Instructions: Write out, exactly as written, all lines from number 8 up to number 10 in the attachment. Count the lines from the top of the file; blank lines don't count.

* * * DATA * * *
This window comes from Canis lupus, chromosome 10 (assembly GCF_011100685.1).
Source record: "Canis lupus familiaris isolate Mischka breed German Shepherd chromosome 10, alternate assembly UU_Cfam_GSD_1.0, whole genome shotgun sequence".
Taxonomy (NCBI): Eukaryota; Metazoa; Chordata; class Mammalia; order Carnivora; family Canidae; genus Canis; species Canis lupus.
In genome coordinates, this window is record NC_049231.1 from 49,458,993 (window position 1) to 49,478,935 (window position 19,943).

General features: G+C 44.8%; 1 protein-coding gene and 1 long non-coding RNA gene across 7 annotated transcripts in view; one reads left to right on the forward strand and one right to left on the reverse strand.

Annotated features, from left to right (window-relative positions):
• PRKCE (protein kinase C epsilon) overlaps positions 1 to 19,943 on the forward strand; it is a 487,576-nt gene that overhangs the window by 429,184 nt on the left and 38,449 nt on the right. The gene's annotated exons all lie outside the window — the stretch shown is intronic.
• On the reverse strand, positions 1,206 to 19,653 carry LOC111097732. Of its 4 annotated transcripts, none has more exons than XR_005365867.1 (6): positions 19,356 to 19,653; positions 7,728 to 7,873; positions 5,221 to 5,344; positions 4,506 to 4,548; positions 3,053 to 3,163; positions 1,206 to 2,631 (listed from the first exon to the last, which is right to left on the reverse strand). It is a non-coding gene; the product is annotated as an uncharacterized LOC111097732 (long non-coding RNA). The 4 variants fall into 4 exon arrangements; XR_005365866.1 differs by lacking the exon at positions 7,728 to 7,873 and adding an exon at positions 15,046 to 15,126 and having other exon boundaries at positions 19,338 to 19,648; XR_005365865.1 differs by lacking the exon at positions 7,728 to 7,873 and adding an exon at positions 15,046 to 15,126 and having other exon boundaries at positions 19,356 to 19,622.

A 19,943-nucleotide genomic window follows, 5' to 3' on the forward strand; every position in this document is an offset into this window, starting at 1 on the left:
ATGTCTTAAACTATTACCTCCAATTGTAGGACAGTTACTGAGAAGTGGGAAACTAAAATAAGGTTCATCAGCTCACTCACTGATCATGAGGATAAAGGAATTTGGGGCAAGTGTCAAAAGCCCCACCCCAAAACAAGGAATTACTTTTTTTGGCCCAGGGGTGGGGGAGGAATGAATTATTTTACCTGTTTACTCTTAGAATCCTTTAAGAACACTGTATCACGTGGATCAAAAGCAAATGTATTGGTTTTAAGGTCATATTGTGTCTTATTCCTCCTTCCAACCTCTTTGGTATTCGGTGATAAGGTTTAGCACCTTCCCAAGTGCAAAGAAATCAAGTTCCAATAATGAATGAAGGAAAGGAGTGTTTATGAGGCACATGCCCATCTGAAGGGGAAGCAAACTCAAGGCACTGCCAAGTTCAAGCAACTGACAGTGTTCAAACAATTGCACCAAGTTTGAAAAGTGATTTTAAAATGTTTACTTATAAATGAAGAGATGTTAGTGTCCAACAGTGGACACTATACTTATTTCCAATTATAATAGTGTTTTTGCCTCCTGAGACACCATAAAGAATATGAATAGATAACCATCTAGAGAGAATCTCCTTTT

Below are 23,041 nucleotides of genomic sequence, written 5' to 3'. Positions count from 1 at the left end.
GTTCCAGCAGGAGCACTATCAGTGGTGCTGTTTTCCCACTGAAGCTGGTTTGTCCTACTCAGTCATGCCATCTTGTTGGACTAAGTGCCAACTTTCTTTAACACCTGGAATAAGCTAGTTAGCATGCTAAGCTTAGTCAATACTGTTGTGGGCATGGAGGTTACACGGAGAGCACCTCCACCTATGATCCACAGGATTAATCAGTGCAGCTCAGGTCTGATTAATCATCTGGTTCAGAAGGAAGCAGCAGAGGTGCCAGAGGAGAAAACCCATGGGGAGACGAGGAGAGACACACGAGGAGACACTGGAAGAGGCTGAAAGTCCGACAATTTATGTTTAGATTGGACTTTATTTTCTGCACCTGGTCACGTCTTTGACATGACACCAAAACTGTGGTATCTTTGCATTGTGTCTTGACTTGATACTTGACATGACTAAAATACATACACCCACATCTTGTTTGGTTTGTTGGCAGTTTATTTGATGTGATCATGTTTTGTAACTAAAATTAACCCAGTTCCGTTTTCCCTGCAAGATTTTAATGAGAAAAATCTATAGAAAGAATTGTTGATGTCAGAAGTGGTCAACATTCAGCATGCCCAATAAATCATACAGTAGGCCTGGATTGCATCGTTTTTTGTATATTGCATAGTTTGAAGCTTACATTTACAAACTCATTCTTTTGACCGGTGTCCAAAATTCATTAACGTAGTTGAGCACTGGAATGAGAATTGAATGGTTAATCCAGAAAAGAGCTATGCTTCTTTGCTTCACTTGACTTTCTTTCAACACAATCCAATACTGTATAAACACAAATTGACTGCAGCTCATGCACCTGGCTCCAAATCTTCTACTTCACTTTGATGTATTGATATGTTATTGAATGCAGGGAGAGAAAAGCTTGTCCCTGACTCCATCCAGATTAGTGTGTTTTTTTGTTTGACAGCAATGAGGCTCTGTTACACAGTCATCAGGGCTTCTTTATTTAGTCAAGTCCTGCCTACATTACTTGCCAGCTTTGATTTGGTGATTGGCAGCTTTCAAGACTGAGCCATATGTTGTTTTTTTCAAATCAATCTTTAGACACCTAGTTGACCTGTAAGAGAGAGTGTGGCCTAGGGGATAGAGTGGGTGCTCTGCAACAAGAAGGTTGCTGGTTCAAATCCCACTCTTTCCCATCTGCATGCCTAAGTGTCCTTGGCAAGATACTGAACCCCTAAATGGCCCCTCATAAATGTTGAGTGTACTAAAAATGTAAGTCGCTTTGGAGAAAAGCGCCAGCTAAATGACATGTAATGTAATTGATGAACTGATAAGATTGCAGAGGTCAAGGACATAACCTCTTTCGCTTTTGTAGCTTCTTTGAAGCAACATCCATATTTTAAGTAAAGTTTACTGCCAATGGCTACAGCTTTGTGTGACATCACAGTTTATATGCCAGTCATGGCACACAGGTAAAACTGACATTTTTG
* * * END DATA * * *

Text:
• On the reverse strand, positions 1,206 to 19,653 carry LOC111097732. Of its 4 annotated transcripts, none has more exons than XR_005365867.1 (6): positions 19,356 to 19,653; positions 7,728 to 7,873; positions 5,221 to 5,344; positions 4,506 to 4,548; positions 3,053 to 3,163; positions 1,206 to 2,631 (listed from the first exon to the last, which is right to left on the reverse strand). It is a non-coding gene; the product is annotated as an uncharacterized LOC111097732 (long non-coding RNA). The 4 variants fall into 4 exon arrangements; XR_005365866.1 differs by lacking the exon at positions 7,728 to 7,873 and adding an exon at positions 15,046 to 15,126 and having other exon boundaries at positions 19,338 to 19,648; XR_005365865.1 differs by lacking the exon at positions 7,728 to 7,873 and adding an exon at positions 15,046 to 15,126 and having other exon boundaries at positions 19,356 to 19,622.

A 19,943-nucleotide genomic window follows, 5' to 3' on the forward strand; every position in this document is an offset into this window, starting at 1 on the left:
ATGTCTTAAACTATTACCTCCAATTGTAGGACAGTTACTGAGAAGTGGGAAACTAAAATAAGGTTCATCAGCTCACTCACTGATCATGAGGATAAAGGAATTTGGGGCAAGTGTCAAAAGCCCCACCCCAAAACAAGGAATTACTTTTTTTGGCCCAGGGGTGGGGGAGGAATGAATTATTTTACCTGTTTACTCTTAGAATCCTTTAAGAACACTGTATCACGTGGATCAAAAGCAAATGTATTGGTTTTAAGGTCATATTGTGTCTTATTCCTCCTTCCAACCTCTTTGGTATTCGGTGATAAGGTTTAGCACCTTCCCAAGTGCAAAGAAATCAAGTTCCAATAATGAATGAAGGAAAGGAGTGTTTATGAGGCACATGCCCATCTGAAGGGGAAGCAAACTCAAGGCACTGCCAAGTTCAAGCAACTGACAGTGTTCAAACAATTGCACCAAGTTTGAAAAGTGATTTTAAAATGTTTACTTATAAATGAAGAGATGTTAGTGTCCAACAGTGGACACTATACTTATTTCCAATTATAATAGTGTTTTTGCCTCCTGAGACACCATAAAGAATATGAATAGATAACCATCTAGAGAGAATCTCCTTTT